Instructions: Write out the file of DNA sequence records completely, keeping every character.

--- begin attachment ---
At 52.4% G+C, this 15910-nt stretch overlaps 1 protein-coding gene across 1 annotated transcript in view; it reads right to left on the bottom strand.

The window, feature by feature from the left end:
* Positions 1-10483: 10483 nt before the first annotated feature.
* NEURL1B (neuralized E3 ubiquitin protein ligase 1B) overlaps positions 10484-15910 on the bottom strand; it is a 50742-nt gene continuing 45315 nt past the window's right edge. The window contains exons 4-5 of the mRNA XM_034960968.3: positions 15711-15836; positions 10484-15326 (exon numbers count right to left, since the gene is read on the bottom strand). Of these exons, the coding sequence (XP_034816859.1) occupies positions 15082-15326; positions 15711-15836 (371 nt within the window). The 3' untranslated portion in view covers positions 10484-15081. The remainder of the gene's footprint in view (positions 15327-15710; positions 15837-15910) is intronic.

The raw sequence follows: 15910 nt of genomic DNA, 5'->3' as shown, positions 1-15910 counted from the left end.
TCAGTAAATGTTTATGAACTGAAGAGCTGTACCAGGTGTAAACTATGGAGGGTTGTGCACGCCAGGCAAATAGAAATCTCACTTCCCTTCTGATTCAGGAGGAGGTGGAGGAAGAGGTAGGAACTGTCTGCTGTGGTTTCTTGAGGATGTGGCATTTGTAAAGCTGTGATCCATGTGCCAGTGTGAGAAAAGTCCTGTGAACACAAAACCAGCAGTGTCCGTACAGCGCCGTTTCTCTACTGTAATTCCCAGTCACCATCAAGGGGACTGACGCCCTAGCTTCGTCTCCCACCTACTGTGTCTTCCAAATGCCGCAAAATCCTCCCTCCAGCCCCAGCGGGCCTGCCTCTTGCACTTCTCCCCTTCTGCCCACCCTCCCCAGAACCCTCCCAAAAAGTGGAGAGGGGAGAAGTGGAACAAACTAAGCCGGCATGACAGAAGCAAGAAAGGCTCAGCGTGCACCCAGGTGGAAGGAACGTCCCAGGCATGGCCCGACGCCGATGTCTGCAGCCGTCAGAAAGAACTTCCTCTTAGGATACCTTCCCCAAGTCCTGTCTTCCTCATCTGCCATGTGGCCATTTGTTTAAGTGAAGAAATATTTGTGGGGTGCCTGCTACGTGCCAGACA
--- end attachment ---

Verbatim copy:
At 52.4% G+C, this 15910-nt stretch overlaps 1 protein-coding gene across 1 annotated transcript in view; it reads right to left on the bottom strand.

The window, feature by feature from the left end:
* Positions 1-10483: 10483 nt before the first annotated feature.
* NEURL1B (neuralized E3 ubiquitin protein ligase 1B) overlaps positions 10484-15910 on the bottom strand; it is a 50742-nt gene continuing 45315 nt past the window's right edge. The window contains exons 4-5 of the mRNA XM_034960968.3: positions 15711-15836; positions 10484-15326 (exon numbers count right to left, since the gene is read on the bottom strand). Of these exons, the coding sequence (XP_034816859.1) occupies positions 15082-15326; positions 15711-15836 (371 nt within the window). The 3' untranslated portion in view covers positions 10484-15081. The remainder of the gene's footprint in view (positions 15327-15710; positions 15837-15910) is intronic.

The raw sequence follows: 15910 nt of genomic DNA, 5'->3' as shown, positions 1-15910 counted from the left end.
TCAGTAAATGTTTATGAACTGAAGAGCTGTACCAGGTGTAAACTATGGAGGGTTGTGCACGCCAGGCAAATAGAAATCTCACTTCCCTTCTGATTCAGGAGGAGGTGGAGGAAGAGGTAGGAACTGTCTGCTGTGGTTTCTTGAGGATGTGGCATTTGTAAAGCTGTGATCCATGTGCCAGTGTGAGAAAAGTCCTGTGAACACAAAACCAGCAGTGTCCGTACAGCGCCGTTTCTCTACTGTAATTCCCAGTCACCATCAAGGGGACTGACGCCCTAGCTTCGTCTCCCACCTACTGTGTCTTCCAAATGCCGCAAAATCCTCCCTCCAGCCCCAGCGGGCCTGCCTCTTGCACTTCTCCCCTTCTGCCCACCCTCCCCAGAACCCTCCCAAAAAGTGGAGAGGGGAGAAGTGGAACAAACTAAGCCGGCATGACAGAAGCAAGAAAGGCTCAGCGTGCACCCAGGTGGAAGGAACGTCCCAGGCATGGCCCGACGCCGATGTCTGCAGCCGTCAGAAAGAACTTCCTCTTAGGATACCTTCCCCAAGTCCTGTCTTCCTCATCTGCCATGTGGCCATTTGTTTAAGTGAAGAAATATTTGTGGGGTGCCTGCTACGTGCCAGACA